Ontario Premier Doug Ford, left, and Deputy Prime Minister Chrystia Freeland.

Bob Brehl: Foes work together to flatten the curve

By 
  • April 11, 2020

I have many fond memories of my Uncle Frank from Coshocton, Ohio. He was my dad’s older brother, a lifelong Republican and an elegant man.

He and Aunt Ellen would often visit us on their way to her family’s cottage on Six Mile Lake near Port Severn. It was there that Uncle Frank patiently taught me how to waterski when I was nine years old.

One of my favourite memories of Uncle Frank is a spring morning when he drove me to school in his beautiful white Cadillac with red leather seats, power windows and air conditioning. He was an executive with General Electric. Back in the early 1970s, power windows and air conditioning were a rarity.

When we pulled up to Holy Cross, a bunch of my chums were in the playground before school and I effortlessly lowered the window and shouted at Tony Corrindia, Frank Soda and Tony Cornacchia. I felt like a “Big Man on Campus” when they came over to the car and asked if they could play with the power windows, too.

Uncle Frank, of course, allowed them the pleasure.

My father, from a large family, moved to Canada from the United States to marry my mother. He was the only one of nine siblings to leave the U.S. The vast majority of my first cousins are American and, to a certain degree, I’ve long envied them.

When I was young, they always got the newest toys a year or so before they’d come to Canada. They were from the country powerful enough to save us from the tyranny of fascism during the Second World War. Their country was the Super Power that could land men on the moon. Canada seemed quaint and rather insignificant by comparison, in my childhood mind.

During my life, I’ve always felt blessed and proud to be Canadian, especially on three occasions: when Paul Henderson scored the series-winning goal against the Russians in 1972; when Canadian Ambassador Ken Taylor and his team saved six Americans and got them out of Iran in 1980; and when Newfoundlanders opened their homes and welcomed so many stranded Americans in the aftermath of the 9/11 terrorist attacks in 2001.

But I have never felt better — more proud — of Canada and its leaders than during this COVID-19 pandemic. It really is astonishing how politics has been pushed aside and all our leaders are working for Canada and Canadians. Have mistakes been made? Of course. But they’re working together, making decisions with all in mind during this unprecedented time.

My cousins stateside can’t say the same thing. It’s no wonder there are now about three times more confirmed cases of the virus in the U.S. than in any other country in the world.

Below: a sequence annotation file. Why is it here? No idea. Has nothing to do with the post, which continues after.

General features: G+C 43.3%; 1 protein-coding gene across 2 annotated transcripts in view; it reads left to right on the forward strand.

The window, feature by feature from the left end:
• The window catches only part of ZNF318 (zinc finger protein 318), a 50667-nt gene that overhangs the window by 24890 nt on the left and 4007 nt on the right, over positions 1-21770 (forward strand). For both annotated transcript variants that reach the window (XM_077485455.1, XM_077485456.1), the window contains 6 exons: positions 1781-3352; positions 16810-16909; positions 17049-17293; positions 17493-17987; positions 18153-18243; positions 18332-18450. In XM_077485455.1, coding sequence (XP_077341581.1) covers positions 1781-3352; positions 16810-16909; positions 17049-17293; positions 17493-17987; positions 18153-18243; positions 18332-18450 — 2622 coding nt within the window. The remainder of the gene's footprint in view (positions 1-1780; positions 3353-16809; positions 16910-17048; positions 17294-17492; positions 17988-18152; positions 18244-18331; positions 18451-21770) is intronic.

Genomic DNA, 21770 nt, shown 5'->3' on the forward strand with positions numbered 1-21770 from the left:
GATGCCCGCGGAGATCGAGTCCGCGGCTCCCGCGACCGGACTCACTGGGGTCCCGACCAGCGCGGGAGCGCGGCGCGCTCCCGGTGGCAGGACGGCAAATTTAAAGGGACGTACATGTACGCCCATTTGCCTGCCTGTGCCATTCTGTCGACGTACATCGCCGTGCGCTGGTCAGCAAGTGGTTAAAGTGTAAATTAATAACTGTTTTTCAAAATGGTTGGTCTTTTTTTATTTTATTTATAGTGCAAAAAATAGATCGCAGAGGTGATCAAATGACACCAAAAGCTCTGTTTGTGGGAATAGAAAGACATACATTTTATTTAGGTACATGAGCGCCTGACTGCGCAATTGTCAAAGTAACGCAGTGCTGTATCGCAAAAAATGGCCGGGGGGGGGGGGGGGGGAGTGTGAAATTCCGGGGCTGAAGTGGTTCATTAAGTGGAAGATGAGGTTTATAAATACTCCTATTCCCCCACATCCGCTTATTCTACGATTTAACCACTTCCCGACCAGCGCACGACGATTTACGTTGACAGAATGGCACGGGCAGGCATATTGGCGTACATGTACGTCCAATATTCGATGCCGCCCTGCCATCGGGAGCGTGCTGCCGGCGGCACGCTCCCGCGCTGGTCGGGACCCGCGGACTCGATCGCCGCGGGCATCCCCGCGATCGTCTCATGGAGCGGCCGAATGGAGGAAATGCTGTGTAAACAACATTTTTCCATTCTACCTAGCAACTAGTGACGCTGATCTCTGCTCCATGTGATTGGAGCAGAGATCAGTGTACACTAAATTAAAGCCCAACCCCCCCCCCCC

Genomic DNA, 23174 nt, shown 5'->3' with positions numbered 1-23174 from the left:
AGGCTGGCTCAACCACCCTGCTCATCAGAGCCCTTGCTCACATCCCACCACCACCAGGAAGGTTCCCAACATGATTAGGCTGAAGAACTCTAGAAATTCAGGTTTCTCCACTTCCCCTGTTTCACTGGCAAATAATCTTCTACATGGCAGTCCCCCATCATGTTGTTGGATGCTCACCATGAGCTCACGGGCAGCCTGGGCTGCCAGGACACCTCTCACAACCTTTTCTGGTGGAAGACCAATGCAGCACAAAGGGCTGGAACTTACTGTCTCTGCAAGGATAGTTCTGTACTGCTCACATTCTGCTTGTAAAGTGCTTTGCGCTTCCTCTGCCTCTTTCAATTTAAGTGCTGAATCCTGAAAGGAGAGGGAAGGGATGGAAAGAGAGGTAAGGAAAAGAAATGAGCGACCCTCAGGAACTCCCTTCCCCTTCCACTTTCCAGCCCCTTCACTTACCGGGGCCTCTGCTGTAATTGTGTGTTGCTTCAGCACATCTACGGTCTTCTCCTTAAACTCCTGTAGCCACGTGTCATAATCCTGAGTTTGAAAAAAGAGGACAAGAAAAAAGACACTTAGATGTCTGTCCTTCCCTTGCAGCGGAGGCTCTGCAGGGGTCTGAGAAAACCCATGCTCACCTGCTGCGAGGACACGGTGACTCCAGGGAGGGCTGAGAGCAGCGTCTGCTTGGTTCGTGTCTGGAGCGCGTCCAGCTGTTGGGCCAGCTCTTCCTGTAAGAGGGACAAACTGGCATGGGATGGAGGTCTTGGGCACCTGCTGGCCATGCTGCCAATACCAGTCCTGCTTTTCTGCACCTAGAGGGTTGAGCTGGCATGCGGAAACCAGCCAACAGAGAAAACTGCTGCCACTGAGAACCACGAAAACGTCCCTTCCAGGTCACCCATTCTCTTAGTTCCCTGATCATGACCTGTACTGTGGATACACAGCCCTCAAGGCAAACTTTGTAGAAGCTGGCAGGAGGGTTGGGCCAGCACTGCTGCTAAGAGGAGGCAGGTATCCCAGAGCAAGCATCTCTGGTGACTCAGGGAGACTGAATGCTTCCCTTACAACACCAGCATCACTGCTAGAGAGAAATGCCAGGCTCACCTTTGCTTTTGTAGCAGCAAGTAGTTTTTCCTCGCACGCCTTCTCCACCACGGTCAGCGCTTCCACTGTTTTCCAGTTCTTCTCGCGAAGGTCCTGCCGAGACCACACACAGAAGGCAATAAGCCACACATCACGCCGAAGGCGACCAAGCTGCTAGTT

In Canada, it’s still a scary situation but it feels better seeing staunch Conservative premiers like Doug Ford and Jason Kenney align with Liberal Prime Minister Justin Trudeau, all fighting together to flatten the curve.

Alberta Premier Kenney, normally a hardened foe of Trudeau, tweeted during a first ministers teleconference call how he was “impressed by how (Canada) is coming together to fight this invisible enemy” and “moved by strong solidarity for Alberta’s double whammy: the COVID recession (and)  the energy price crash,” reports CBC News.

Or take the example of Deputy Prime Minister Chrystia Freeland calling Ontario Premier Ford her “therapist” during the crisis, according to an article in the Toronto Star. Ford, normally a sparring partner with Liberals, returned praise for Freeland at one of his update news conferences and went as far as to say he would “never break ranks” with the prime minister or his fellow premiers in the midst of a crisis.

In the U.S., too much politics have gotten in the way. Its president even — not that long ago — said that COVID-19 was a hoax perpetrated by Democrats. He’s fumbled the ball over and over for months now.

And it’s not just him playing politics. At the time of writing this column, CBS News reports there are still eight U.S. states that have not issued stay-at-home or shelter-in-place directives for residents to help contain the spread of the deadly virus. All eight states have Republican governors.

Then look again at Ontario and our premier, who is often compared to the pugnacious president by those on the left side of the political spectrum. During this crisis, you’d be hard-pressed to find anyone rational who has not thought Ford and his team are putting the health of all Ontarians ahead of all else.

Ford even had a few choice words for Trump after the president banned the export of N95 protective masks to Canada. “It’s like one of your family members (says), ‘OK, you go starve and we’ll go feast on the rest of the meal.’ I’m just so disappointed right now,” Ford said on April 4. “We have a great relationship with the U.S. and they pull these shenanigans? Unacceptable.”

I hope my extended family in the U.S. all make it through this storm and that the entire country and world returns to normal with as few deaths as possible. Uncle Frank was always an American first, then a Republican. I’m glad he’s not around to see petty politics play out ahead of health and safety.

(Brehl is a Toronto writer and author of many books.)

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